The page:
Harvest 2013 update: optical sorting machines hard to find in Bordeaux
September 14, 2013
By Panos Kakaviatos in Bordeaux
“June was awful,” said Tristan Kressmann, owner of Chateau Latour Martillac just ahead of a massive 1,000 person invite only celebration at nearby Domaine de Chevalier to commemorate the start of this year’s harvest. The food and music and ambiance was superb, and I will post detailed notes on such wines as La Mission Haut Brion 1998, which was magnificent. And Haut Brion 2010, which I had underrated en primeur. And top model Adriana Karembeu who participated in the dinner celebrations certainly obtained much press coverage for the event.
But the 2013 harvest looks somewhat bleak. Red grape pickings may not be finished before end of October, Kressmann said. “I have never seen such a late harvest vintage.” And it will be the smallest since 1991.
You can read from my previous reports here and in Decanter.com that Spring was awful, that flowering happened late and now – as a result – grapes are unevenly ripening. Especially hard hit was Merlot.
“We reserved our optical sorting machine early,” Kressmann said, as 2013 is a vintage that will require it. He said that he was lucky to have reserved it in July, because the company that rented it told him that it was their last machine. “If you want to find one now, it will be difficult,” Kressmann said. “And if they [the optical sorting machines] do not work this year, then they are not worth the money.” Renting one costs €40k. “That includes the technician and cleaning it at night after the grapes are sorted out,” explained Kressmann. The machines use high tech laser technology to sort out grapes not fit for making classified quality wines.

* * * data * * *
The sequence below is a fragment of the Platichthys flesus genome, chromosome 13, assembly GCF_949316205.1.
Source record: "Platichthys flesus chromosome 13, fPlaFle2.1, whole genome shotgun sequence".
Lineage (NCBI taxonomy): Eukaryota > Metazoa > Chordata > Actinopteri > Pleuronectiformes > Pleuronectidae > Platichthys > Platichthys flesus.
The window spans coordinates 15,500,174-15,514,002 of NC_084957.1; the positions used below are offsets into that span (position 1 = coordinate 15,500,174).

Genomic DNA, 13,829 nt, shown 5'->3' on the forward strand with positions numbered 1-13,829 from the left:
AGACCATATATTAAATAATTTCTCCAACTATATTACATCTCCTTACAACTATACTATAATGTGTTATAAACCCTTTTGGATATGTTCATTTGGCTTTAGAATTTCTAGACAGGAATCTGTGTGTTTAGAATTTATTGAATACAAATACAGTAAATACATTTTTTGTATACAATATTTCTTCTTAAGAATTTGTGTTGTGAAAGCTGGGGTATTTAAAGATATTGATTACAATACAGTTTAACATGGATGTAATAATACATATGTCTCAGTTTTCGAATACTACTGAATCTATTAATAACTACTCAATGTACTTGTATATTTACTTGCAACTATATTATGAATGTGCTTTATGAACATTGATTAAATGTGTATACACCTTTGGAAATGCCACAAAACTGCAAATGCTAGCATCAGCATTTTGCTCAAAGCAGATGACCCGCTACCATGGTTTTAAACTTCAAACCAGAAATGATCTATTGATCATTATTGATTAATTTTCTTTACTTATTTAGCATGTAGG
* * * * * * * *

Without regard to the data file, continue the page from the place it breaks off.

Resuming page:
Certainly the Cabernets looked better when we visited his lovely vineyard. A few uneven looking bunches. But the Merlots seemed most susceptible to shattering (coulure) where lack of spring light, clouds, cold and rain did not allow for proper pollination, and thus a poor fruit set. Kressmann said the Merlots required two green harvests
“This will be a year of sorting and more sorting,” Kressmann said. “Funny how the great vintages actually cost less,” he remarked, referring to 2009 and 2010, where excellent weather required less selection. And certainly less of a need for optical sorting machines. I recall reporting on their use in 2009, a vintage that did not need them, really. It was more for publicity. But 2013 is different.
Like other vineyards in Bordeaux – but thankfully not nearly as bad as in the Loire Valley – Latour Martillac also hit by hail, as you see in the photo of hail affected Semillon grapes. But it was rather light damage. Kressmann believes that 2013 may turn out to be very good for whites.
For reds, it may be a vintage that will be easier for Cabernet – but even then, Kressmann said, Bordeaux needs a great Indian Summer… Perhaps the whites will turn out better – as they did in 2007. Who knows? Too early to call… The white harvest at Latour Martillac begins in the next few days.